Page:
* denotes required field

Your Name: *



Gender: *

Personal Email: *

This will be your username

Password: *

Display Name: *

This will be what others see in social areas of the site.

Address: *










Phone Number:

School/University: *

Graduation Date: *

Date of Birth: *

ASDA Membership No:





Hi returning User! please login with Facebook credentials where Facebook Username is same as THENEXTDDS Username.






THE NEXTDDS Student Ambassador Blogs

Implant supported over dentures

 Permanent link
From my few years of caring for edentulous patients, I have noted one major trend: people do not like their mandibular denture! I have heard numerous patients tell me that they simply do not wear them unless they are in a public setting and need them for esthetic purposes. Common complaints among mandibular denture wearers include 1)they move when I eat 2) they fall down 3)they cause sore spots on my gums 4) my tongue lifts them up  

Dental practioners have been attempting to solve these problems for decades. Adhesives work for short periods of time but must be reapplied and can cause the intaglio surface of the denture to "gunk up" over time. Implant supported over dentures are on the rise in popularity and are making great improvements in the lives of denture wearers. 

The concept behind implant supported overdentures is that the implants can act as a "snap" or "locking mechanism" for the lower denture to aid in retention. The implants would be placed anterior to the mental foramen and be symmetrical. Some clinicians advise placing implants in the place of #22 and #27, but others suggest in the place of #23 and #26 to reduce fulcrum effects.  Implant supported over dentures are more common in the mandible, since dentures are less stable there. There are 2 types of implant supported over dentures: 1) ball retained and 2) bar retained. For both of these types, the basic steps for the dentist are identical.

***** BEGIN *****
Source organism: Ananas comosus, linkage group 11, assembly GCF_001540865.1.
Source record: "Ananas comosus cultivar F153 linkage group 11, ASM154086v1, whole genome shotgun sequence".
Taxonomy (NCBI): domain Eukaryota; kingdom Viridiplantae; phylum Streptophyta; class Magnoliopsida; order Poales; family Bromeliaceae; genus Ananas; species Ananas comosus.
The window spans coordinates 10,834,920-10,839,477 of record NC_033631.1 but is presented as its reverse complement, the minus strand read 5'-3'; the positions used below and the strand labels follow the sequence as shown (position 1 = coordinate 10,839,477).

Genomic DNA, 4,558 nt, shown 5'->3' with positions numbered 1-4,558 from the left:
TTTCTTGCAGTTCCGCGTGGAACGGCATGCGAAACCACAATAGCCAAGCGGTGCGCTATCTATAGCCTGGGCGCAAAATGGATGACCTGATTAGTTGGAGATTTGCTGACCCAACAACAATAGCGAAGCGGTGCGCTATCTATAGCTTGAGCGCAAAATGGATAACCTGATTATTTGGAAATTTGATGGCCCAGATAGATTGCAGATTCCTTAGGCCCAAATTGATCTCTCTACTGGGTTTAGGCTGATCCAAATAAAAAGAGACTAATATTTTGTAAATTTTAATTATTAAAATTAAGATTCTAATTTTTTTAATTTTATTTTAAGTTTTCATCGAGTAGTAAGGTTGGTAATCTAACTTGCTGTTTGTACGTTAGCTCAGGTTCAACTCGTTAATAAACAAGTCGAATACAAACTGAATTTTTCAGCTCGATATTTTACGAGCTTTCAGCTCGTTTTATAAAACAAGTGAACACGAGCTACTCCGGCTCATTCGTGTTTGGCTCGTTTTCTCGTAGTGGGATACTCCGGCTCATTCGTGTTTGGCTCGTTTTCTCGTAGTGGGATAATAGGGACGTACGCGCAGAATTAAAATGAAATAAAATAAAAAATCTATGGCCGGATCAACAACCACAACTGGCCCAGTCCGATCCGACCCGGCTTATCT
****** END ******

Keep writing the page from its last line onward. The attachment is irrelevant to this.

These steps include:
1) incision over the ridge in which the implants are to be placed
2) reflect a flap
3) make an indention with round bur to prepare for the guide drill 
4) use the guide drill to make the path for implants (normally 2 guide drills are used of different sizes, the smaller drill would be used first) 
5) check the drill path with a parallel pin to ensure the paths are parallel 
6) check the depth with a depth gauge 
7) use an implant driver to install the fixture 
8) remove any surrounding granulation tissue 
9) collagen application under tissues (or the grafting material of choice for your patient) 
10) suturing over the entire ridge where the incision was placed  
11) wait for healing
    * healing may take several months as implant oseeointegrates with bone, time depends on the patient's       ability to heal (diabetic, smoker etc) 
After the healing has been completed, the abutment may be placed and then the final restoration. The final restoration for implant supported over dentures would be a ball or a bar. In both cases, the complete dentures would "snap" on and off the bar or ball. The patient can take the denture out to clean it and while sleeping. Numerous studies and surveys have reported incredible patient satisfaction with implant supported over dentures. Perhaps someday we will no longer being doing complete dentures without considering implants first!

Definitions to know: 
fixture- part of the implant that becomes embedded in the jaw (artificial tooth root) 
abutment- sits above the gum line and securers the denture onto it, added to fixture after osseointegration has taken place